Amaro: Sweet Truths of an Italian Bitter

These herbal spirits not only tantalize the palate and aid digestion but also affirm the friendships forged over fine wine and food.

Vi posso offrire un amaro? Or, “Can I offer you an amaro?” is the single most reassuring phrase to be heard at the conclusion of a restaurant meal in Italy. Like the glass of mint tea produced at a Middle Eastern bazaar after lengthy carpet negotiations, an amaro seals the deal between restaurateur and guest and cements a bond of satisfaction shared on both ends. The client has eaten well and enjoys the atmosphere enough to want to linger long at the dinner table. The restaurant owner offers the after-dinner digestivo liqueur free of charge as a symbolic thank you for the patronage.

“Amaro is the cherry on top of the perfect Italian meal,” says Alessio Liberatore, who runs the popular, family-run Taverna dei Fori Imperiali restaurant near the Colosseum in Rome.

Amaro (translated as “sour” or “bitter”) is as much part of Italy’s culinary playlist as espresso, pizza and gelato. It represents a much-loved excuse to prolong the eating experience among friends and family and evokes all the free-in-spirit lifestyle associations we make with Italy, such as spontaneous trattoria sing-alongs and soccer sound offs. Better still, because these herb- and root-based liqueurs are believed to offer various (if minor) medical benefits, some maintain that a thimble-sized glass of amaro is good for you.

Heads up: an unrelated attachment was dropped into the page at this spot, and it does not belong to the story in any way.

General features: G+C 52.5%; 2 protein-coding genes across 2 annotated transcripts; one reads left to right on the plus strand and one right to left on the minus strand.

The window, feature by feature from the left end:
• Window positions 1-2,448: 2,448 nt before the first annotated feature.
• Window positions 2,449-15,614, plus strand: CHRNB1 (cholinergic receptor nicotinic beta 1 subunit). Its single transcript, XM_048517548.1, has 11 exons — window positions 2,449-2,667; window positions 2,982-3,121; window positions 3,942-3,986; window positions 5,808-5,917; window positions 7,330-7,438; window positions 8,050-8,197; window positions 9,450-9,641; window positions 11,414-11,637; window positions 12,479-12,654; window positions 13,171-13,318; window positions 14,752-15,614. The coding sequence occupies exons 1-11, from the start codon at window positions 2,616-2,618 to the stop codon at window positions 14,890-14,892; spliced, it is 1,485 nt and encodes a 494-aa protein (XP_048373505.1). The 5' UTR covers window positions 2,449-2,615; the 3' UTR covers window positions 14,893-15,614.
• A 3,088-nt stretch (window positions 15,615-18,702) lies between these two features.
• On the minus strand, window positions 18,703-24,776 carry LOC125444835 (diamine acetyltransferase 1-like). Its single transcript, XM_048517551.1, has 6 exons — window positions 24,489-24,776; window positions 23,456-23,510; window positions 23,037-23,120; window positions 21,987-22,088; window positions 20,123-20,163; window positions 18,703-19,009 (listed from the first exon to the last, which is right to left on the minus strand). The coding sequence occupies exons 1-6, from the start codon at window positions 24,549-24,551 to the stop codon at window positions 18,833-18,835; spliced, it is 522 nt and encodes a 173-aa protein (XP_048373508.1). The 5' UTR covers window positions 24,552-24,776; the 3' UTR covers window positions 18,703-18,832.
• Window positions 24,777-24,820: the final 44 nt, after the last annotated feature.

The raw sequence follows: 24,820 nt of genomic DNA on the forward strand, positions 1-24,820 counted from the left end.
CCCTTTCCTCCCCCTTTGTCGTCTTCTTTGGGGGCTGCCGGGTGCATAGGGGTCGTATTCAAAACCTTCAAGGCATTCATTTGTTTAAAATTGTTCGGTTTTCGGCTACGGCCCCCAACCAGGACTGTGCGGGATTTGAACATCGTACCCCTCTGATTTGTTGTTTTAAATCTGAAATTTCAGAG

In a tradition that started many centuries ago, craft amaros continue to be brewed at monasteries and abbeys by monks looking to dabble in alchemy and secure a small side income in the sale of invigorating herbal tonics and elixirs. Tuscany today is dotted with monasteries that sell amaro, including the well-known Monte Senario sanctuary outside Florence. Other historic producers of amaro have long touted it as an aphrodisiac, a pain reliever or an antitoxin. All producers, from the large commercial ones to the small, artisan makers, celebrate amaro for the bodily function most often attributed to the drink: digestion.